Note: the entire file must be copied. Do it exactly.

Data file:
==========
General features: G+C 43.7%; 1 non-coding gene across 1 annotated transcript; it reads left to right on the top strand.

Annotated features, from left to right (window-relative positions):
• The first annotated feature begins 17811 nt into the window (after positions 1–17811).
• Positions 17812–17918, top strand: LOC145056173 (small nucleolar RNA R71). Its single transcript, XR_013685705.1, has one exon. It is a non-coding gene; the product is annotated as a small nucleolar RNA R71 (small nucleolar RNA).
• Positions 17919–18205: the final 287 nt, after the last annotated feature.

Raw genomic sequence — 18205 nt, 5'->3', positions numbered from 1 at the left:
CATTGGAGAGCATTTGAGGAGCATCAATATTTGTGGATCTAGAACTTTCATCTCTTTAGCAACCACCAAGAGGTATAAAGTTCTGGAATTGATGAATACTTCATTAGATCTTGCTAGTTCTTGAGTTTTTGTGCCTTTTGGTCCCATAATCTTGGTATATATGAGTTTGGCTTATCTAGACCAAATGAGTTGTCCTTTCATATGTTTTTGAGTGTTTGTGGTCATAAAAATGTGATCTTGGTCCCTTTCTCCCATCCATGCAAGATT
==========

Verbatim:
General features: G+C 43.7%; 1 non-coding gene across 1 annotated transcript; it reads left to right on the top strand.

Annotated features, from left to right (window-relative positions):
• The first annotated feature begins 17811 nt into the window (after positions 1–17811).
• Positions 17812–17918, top strand: LOC145056173 (small nucleolar RNA R71). Its single transcript, XR_013685705.1, has one exon. It is a non-coding gene; the product is annotated as a small nucleolar RNA R71 (small nucleolar RNA).
• Positions 17919–18205: the final 287 nt, after the last annotated feature.

Raw genomic sequence — 18205 nt, 5'->3', positions numbered from 1 at the left:
CATTGGAGAGCATTTGAGGAGCATCAATATTTGTGGATCTAGAACTTTCATCTCTTTAGCAACCACCAAGAGGTATAAAGTTCTGGAATTGATGAATACTTCATTAGATCTTGCTAGTTCTTGAGTTTTTGTGCCTTTTGGTCCCATAATCTTGGTATATATGAGTTTGGCTTATCTAGACCAAATGAGTTGTCCTTTCATATGTTTTTGAGTGTTTGTGGTCATAAAAATGTGATCTTGGTCCCTTTCTCCCATCCATGCAAGATT